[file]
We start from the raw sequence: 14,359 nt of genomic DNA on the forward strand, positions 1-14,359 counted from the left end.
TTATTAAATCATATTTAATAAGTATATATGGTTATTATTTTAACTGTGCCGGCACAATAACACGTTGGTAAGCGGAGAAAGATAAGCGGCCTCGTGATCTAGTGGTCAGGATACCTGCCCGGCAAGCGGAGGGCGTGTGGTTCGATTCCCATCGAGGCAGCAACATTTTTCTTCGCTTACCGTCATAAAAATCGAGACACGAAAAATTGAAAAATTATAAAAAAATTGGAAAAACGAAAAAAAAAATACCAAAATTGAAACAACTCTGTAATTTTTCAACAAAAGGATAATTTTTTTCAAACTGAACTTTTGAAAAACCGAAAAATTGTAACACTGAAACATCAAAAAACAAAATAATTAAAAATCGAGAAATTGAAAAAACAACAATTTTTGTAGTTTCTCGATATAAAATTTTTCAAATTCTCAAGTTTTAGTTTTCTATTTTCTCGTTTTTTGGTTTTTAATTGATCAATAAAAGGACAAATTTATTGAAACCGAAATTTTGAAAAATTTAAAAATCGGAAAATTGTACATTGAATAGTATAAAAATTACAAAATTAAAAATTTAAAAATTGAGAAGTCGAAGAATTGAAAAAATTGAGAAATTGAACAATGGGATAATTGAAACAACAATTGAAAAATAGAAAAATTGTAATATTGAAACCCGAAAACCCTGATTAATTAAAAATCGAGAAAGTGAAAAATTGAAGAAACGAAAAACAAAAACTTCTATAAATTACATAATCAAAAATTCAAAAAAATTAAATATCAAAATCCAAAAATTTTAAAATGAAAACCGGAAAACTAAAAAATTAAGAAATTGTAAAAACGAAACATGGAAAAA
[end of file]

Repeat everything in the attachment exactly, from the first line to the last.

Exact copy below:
We start from the raw sequence: 14,359 nt of genomic DNA on the forward strand, positions 1-14,359 counted from the left end.
TTATTAAATCATATTTAATAAGTATATATGGTTATTATTTTAACTGTGCCGGCACAATAACACGTTGGTAAGCGGAGAAAGATAAGCGGCCTCGTGATCTAGTGGTCAGGATACCTGCCCGGCAAGCGGAGGGCGTGTGGTTCGATTCCCATCGAGGCAGCAACATTTTTCTTCGCTTACCGTCATAAAAATCGAGACACGAAAAATTGAAAAATTATAAAAAAATTGGAAAAACGAAAAAAAAAATACCAAAATTGAAACAACTCTGTAATTTTTCAACAAAAGGATAATTTTTTTCAAACTGAACTTTTGAAAAACCGAAAAATTGTAACACTGAAACATCAAAAAACAAAATAATTAAAAATCGAGAAATTGAAAAAACAACAATTTTTGTAGTTTCTCGATATAAAATTTTTCAAATTCTCAAGTTTTAGTTTTCTATTTTCTCGTTTTTTGGTTTTTAATTGATCAATAAAAGGACAAATTTATTGAAACCGAAATTTTGAAAAATTTAAAAATCGGAAAATTGTACATTGAATAGTATAAAAATTACAAAATTAAAAATTTAAAAATTGAGAAGTCGAAGAATTGAAAAAATTGAGAAATTGAACAATGGGATAATTGAAACAACAATTGAAAAATAGAAAAATTGTAATATTGAAACCCGAAAACCCTGATTAATTAAAAATCGAGAAAGTGAAAAATTGAAGAAACGAAAAACAAAAACTTCTATAAATTACATAATCAAAAATTCAAAAAAATTAAATATCAAAATCCAAAAATTTTAAAATGAAAACCGGAAAACTAAAAAATTAAGAAATTGTAAAAACGAAACATGGAAAAA